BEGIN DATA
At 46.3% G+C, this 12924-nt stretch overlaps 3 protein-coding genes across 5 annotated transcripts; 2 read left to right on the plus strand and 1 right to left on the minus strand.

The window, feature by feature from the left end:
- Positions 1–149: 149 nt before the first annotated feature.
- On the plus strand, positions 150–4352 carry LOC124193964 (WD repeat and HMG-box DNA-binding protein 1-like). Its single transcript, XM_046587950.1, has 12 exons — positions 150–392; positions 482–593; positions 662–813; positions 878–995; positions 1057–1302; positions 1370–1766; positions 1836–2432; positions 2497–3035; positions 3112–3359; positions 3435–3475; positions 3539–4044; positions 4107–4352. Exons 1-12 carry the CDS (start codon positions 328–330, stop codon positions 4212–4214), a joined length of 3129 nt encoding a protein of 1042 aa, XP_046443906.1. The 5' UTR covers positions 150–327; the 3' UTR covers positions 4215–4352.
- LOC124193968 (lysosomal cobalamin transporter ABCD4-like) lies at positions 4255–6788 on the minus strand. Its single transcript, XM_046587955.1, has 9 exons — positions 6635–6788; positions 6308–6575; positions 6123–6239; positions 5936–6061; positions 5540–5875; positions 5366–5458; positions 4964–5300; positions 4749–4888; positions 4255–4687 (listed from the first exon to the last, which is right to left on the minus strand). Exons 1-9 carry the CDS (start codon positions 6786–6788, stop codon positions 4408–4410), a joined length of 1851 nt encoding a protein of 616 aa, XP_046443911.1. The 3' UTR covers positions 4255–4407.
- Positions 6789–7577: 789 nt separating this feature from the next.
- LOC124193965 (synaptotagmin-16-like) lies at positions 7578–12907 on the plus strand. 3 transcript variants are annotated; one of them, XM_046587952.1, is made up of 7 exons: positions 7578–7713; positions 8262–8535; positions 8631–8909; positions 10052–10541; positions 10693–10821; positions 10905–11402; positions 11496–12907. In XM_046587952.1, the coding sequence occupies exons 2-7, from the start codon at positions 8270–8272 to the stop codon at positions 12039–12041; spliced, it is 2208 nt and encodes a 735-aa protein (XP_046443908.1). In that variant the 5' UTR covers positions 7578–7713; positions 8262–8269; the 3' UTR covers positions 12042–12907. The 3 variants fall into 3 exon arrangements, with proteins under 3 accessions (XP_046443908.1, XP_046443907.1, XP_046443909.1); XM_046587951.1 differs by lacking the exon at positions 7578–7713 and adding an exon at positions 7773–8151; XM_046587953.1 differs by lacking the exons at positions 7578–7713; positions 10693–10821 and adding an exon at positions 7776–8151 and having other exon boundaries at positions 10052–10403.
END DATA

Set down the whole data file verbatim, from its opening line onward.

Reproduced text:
At 46.3% G+C, this 12924-nt stretch overlaps 3 protein-coding genes across 5 annotated transcripts; 2 read left to right on the plus strand and 1 right to left on the minus strand.

The window, feature by feature from the left end:
- Positions 1–149: 149 nt before the first annotated feature.
- On the plus strand, positions 150–4352 carry LOC124193964 (WD repeat and HMG-box DNA-binding protein 1-like). Its single transcript, XM_046587950.1, has 12 exons — positions 150–392; positions 482–593; positions 662–813; positions 878–995; positions 1057–1302; positions 1370–1766; positions 1836–2432; positions 2497–3035; positions 3112–3359; positions 3435–3475; positions 3539–4044; positions 4107–4352. Exons 1-12 carry the CDS (start codon positions 328–330, stop codon positions 4212–4214), a joined length of 3129 nt encoding a protein of 1042 aa, XP_046443906.1. The 5' UTR covers positions 150–327; the 3' UTR covers positions 4215–4352.
- LOC124193968 (lysosomal cobalamin transporter ABCD4-like) lies at positions 4255–6788 on the minus strand. Its single transcript, XM_046587955.1, has 9 exons — positions 6635–6788; positions 6308–6575; positions 6123–6239; positions 5936–6061; positions 5540–5875; positions 5366–5458; positions 4964–5300; positions 4749–4888; positions 4255–4687 (listed from the first exon to the last, which is right to left on the minus strand). Exons 1-9 carry the CDS (start codon positions 6786–6788, stop codon positions 4408–4410), a joined length of 1851 nt encoding a protein of 616 aa, XP_046443911.1. The 3' UTR covers positions 4255–4407.
- Positions 6789–7577: 789 nt separating this feature from the next.
- LOC124193965 (synaptotagmin-16-like) lies at positions 7578–12907 on the plus strand. 3 transcript variants are annotated; one of them, XM_046587952.1, is made up of 7 exons: positions 7578–7713; positions 8262–8535; positions 8631–8909; positions 10052–10541; positions 10693–10821; positions 10905–11402; positions 11496–12907. In XM_046587952.1, the coding sequence occupies exons 2-7, from the start codon at positions 8270–8272 to the stop codon at positions 12039–12041; spliced, it is 2208 nt and encodes a 735-aa protein (XP_046443908.1). In that variant the 5' UTR covers positions 7578–7713; positions 8262–8269; the 3' UTR covers positions 12042–12907. The 3 variants fall into 3 exon arrangements, with proteins under 3 accessions (XP_046443908.1, XP_046443907.1, XP_046443909.1); XM_046587951.1 differs by lacking the exon at positions 7578–7713 and adding an exon at positions 7773–8151; XM_046587953.1 differs by lacking the exons at positions 7578–7713; positions 10693–10821 and adding an exon at positions 7776–8151 and having other exon boundaries at positions 10052–10403.